Why have a gear sensor?  The purpose of a gear sensor is to protect your drive train from excessive power from a mid-drive motor while shifting a bike with a rear derailleur.  A normal cyclist is around 150 watts of human power and most drive trains are designed to handle a little more than that much power.
But now add 450 to 750+ watts from a mid-drive motor to that which is equal to another 3-6 cyclists and you are way beyond what the drive train was intended be able to handle when the chain is across multiple cogs with only a few teeth on one of the gears.  This is where a gear sensor comes in.

How does a gear sensor work?  To install the gear sensor you actually pass the shift cable through the gear sensor.  When the gear sensor detects cable movement, it sends a signal to the motor to stop for 800ms.  All Bafang mid-drive motors from Electrify Bike Co have a gear sensor cable coming from the motor controller so they are gear-sensor ready. If your motor does not have this cable you can hook the gear sensor up to a brake sensor cable instead.  Although this does work brake sensors shut the motor off for a minimum of about 2 seconds instead of .8 seconds.  This can be a bit of a nuisance to have the motor off for that long of a time.

I have a hub motor. Do I need a gear (shift) sensor?  If you have a hub motor you do not need a shift sensor since the hub motor does not use the drive train.

I have a rear derailleur with a Bafang mid-drive motor. Do I need a gear (shift) sensor?  Since you have to pedal through the shift on a rear derailleur drive train the motor will be on the whole time your are shifting.  If you happen to be in a mid to high level of motor assistant you could be putting upwards of 450 watts through the drive train. With a BBS02 or BBSHD this could be more than 1000 watts. This is where the shift sensor is critical. If you have a mid-drive that is under 400 watts or you only shift in levels of assistance that are under 400 watts then you might get by without one.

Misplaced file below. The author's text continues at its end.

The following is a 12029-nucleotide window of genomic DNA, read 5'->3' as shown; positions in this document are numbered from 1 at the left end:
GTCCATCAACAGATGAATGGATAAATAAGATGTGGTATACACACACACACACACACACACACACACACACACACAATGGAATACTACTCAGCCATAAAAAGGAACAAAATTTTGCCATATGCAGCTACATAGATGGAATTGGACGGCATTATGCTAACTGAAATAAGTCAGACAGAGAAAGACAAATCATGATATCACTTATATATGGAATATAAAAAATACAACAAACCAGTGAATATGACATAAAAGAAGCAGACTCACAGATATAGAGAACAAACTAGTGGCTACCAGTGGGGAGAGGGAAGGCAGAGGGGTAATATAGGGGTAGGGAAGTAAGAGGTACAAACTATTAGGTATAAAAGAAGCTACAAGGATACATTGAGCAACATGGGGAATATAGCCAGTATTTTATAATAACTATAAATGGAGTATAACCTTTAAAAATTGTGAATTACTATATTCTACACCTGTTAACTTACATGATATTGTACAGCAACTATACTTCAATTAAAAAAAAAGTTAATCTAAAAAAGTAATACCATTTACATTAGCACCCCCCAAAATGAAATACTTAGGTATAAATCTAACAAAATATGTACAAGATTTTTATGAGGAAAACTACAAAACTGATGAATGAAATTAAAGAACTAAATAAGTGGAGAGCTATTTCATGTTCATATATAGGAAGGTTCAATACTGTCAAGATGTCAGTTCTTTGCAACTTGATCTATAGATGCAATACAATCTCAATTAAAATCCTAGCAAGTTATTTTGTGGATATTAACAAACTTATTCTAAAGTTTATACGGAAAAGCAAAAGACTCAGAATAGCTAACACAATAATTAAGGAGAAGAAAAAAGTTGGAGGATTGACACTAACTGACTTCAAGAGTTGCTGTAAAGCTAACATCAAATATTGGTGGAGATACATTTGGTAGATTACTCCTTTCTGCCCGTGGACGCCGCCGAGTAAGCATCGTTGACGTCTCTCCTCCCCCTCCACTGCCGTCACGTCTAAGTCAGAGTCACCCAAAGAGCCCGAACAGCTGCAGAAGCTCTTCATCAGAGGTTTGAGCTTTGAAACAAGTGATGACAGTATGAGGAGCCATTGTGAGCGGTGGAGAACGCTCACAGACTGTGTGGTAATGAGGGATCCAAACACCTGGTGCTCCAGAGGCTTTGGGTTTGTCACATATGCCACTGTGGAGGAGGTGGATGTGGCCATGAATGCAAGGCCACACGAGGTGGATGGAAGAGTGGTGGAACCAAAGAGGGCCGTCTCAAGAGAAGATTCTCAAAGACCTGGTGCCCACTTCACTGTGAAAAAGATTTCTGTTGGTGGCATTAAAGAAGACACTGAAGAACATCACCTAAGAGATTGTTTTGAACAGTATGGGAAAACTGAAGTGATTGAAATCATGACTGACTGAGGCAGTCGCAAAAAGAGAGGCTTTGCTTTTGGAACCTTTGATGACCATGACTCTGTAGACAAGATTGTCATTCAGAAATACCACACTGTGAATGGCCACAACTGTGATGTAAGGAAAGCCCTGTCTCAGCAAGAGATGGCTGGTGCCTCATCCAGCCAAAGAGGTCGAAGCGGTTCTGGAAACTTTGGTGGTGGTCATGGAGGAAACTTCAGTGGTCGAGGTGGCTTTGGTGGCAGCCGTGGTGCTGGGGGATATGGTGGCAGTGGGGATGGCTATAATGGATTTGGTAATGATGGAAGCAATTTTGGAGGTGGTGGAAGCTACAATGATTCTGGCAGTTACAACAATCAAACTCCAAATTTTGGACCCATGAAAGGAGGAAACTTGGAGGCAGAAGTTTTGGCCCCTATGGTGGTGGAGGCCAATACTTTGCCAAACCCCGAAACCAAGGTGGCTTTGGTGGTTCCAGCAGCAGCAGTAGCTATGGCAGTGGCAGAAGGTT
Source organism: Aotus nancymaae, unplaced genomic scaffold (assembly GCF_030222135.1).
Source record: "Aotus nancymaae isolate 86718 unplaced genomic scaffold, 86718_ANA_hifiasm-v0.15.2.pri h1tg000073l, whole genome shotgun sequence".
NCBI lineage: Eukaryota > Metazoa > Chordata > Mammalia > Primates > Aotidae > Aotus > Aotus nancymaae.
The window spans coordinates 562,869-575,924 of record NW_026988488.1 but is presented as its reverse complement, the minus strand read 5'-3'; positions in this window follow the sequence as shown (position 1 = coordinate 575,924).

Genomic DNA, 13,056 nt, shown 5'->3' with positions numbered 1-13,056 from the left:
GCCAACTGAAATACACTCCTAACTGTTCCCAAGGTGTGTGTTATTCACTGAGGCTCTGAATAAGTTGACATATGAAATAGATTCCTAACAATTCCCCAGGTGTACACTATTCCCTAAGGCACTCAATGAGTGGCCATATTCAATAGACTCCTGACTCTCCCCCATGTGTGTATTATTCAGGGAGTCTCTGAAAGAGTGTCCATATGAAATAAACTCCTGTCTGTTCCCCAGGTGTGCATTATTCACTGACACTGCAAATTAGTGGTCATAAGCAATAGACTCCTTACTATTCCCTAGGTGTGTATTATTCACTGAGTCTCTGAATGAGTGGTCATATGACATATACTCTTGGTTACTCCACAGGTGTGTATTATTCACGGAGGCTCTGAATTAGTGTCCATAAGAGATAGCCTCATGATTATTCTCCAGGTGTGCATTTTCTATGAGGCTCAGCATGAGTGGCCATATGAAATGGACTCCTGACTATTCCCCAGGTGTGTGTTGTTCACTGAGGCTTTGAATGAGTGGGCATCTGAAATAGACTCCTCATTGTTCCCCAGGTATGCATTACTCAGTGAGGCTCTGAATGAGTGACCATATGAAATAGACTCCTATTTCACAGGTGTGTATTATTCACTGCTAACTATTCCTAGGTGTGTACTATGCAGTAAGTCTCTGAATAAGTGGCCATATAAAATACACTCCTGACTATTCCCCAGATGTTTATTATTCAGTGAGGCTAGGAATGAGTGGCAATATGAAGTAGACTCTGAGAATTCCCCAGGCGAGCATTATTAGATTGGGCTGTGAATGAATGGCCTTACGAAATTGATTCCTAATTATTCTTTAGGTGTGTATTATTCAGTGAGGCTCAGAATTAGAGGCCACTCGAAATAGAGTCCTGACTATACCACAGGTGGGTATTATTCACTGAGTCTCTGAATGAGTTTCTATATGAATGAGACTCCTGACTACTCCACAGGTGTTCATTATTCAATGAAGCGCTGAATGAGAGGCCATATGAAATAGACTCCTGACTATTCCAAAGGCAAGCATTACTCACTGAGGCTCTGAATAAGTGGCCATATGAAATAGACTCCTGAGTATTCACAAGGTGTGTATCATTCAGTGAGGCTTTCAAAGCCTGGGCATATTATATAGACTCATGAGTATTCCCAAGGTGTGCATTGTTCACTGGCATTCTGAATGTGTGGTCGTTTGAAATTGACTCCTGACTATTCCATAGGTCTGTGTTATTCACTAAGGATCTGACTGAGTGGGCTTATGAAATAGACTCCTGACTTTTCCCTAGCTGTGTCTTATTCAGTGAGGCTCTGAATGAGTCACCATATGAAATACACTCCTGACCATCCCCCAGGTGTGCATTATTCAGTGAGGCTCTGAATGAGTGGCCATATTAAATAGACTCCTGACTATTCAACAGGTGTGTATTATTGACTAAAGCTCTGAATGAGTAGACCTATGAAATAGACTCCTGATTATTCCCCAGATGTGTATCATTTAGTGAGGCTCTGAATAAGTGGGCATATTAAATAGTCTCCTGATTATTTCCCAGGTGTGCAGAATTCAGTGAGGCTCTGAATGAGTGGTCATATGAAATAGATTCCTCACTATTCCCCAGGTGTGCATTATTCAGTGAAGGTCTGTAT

Close up of new Gear Shift Sensor
Gear shift sensor for a mid-drive motor
I have an internal gear hub (IGH). Do I need a gear (shift) sensor with my mid-drive motor?  If you have an internal gear hub like a 3-speed or 5-speed Shimano, you probably do not need a gear sensor since you are supposed to stop pedaling when you shift an IGH anyway.  When you stop pedaling the motor will stop and you can shift. Start pedaling again and the motor will come back on. Some motors have a slight delay after you stop pedaling before the motor shuts off so you should wait until it stops before shifting.  Electrify Bike Co. reprograms all of our mid-drive motors to cut off instantaneously when you stop pedaling so this is rarely an issue.  Some still prefer the instantaneous cutoff of a shift sensor but there is lag before the motor comes back on so it is a trade-off.

I have a TSDZ2 mid-drive motor. Do I need a gear sensor?  If you have a torque-sensing motor like the TSDZ2 then you do not need a gear sensor. Because the motor responds to the amount of torque you are applying to the pedals, you can simply ease off a bit when you pedal through the shift and the power will ease off as well.  If you need to be able to shift when pedaling hard with a torque-sensing motor then you may still want one. Since the TSDZ2 does not have direct support for a gear sensor, it must be hooked up to a brake sensor. The problem with this is that instead of 800ms the brake sensor cuts power for 1500 - 2000ms which can feel like an excessive amount of time to lose power.  But it does work!

1 comment

  • Dennis Riley

    Thanks 😊 for your advice on gear sensors very helpful 👍

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